Speaking of coach Carlisle, the man seems to love sticking to his small ball lineup, even though it appears to slap him and fans in the face at certain times. While it appeared to be working in the first quarter with Raymond Felton coming out guns blazing which ended up giving the Mavs an early 20-12 lead, it unraveled with the Warriors began raining down a series of unstoppable three pointers.
One of the most unbelievable moments of the night came when Curry, in all his glory and wizardry, nailed a 3-pointer that managed to bounce off the side of the backboard before banking in.
“When Curry hit the one that hit the side of the backboard and went in from the right corner, you got to keep fighting through that stuff, and I thought our guys did,” Carlisle sighed.
Another frightening moment came when Matthews looked to have gone down with yet ANOTHER ACL injury, the same injury that took him out of the game with the Portland Trail Blazers last year. Matthews leg buckled traumatically-appearing and went down hard and didn’t get up during the entire rest of the play. Flashbacks of the same image came whizzing back as the replay reflected everyone’s worst fears.
“It was my knee,” Matthews said following the loss, as he sat at his locker, nearly muffled by the heard of reporters. “I don’t know exactly what it is and I am sure I will start treatment, but that is really it.”
Matthews slowly rose from the court and moved gingerly over to the bench on his own. He took a few minutes to walk around before, yes, entering back into the game.
There’s a reason why his nickname is Ironman.
“I’m walking around and it’s fine,” Matthews modestly said. “Had I rolled over and seen the replay I may have been a little more nervous. But, I am thankful about the way my team fought tonight and if we play like that for the remaining 13 games we will beat 80 percent of the teams.”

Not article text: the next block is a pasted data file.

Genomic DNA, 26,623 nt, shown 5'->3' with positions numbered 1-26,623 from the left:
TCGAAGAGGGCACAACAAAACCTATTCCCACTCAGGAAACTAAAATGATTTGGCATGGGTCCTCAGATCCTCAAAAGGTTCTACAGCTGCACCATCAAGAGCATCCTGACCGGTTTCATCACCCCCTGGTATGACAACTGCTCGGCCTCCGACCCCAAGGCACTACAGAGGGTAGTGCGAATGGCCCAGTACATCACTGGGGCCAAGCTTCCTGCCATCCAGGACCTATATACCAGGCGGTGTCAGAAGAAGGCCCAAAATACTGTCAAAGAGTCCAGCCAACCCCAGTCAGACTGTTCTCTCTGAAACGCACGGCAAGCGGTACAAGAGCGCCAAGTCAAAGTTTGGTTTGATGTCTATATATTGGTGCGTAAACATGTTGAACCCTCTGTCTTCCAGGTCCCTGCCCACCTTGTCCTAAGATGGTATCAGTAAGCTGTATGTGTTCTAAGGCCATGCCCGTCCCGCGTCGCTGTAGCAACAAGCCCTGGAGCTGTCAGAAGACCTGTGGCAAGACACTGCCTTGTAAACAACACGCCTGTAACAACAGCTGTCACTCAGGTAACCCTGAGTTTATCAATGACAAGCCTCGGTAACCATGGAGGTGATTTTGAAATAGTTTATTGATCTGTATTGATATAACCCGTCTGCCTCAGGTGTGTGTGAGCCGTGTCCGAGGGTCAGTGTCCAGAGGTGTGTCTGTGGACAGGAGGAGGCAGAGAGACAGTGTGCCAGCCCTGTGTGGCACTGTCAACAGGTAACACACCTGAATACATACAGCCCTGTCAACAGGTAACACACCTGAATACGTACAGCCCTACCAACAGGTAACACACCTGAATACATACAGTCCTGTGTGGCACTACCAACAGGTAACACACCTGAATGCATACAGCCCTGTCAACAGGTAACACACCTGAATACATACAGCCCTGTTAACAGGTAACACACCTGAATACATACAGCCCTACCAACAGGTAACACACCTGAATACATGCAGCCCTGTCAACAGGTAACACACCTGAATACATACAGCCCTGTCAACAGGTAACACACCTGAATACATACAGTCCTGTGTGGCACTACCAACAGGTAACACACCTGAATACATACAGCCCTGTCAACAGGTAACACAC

The fall seemed to bring about the douche-hat fans of the Mavericks, some of who tweeted out that a career ending injury with Matthews might do their team some good. Matthews caught wind of this, and responded to those people accordingly.
Since Wes is a gentleman and won’t say it himself, I’ll say if for him… but, you know, in the most lady-like way possible:
Some “fans” don’t seem to understand that these players are actual human beings (HOLY CRAP, REALLY?!), not some virtual reality image in a goddamn gaming world geeks go to in order to escape their own pathetic little lives because they’ll forever remain middle-aged virgins living in their mother’s basement. They’re not here for your f***ing amusement.
This isn’t the Roman Empire where the loudness of the crowd’s gleeful cheers depended on how badly the gladiator was hurt. When you do that in this day and age, you’re just considered a bonafide dick flipper.
Get over yourselves, you mouth-breathing morons and disappear into your hand lotion and tissues and try not to wish harm on actual people when doing so.
Oh, and don’t call yourself a “fan” either if you tweet out trash like that.
The Mavericks move on to face Matthews’ old team, the Portland Trail Blazers on Sunday night in Dallas.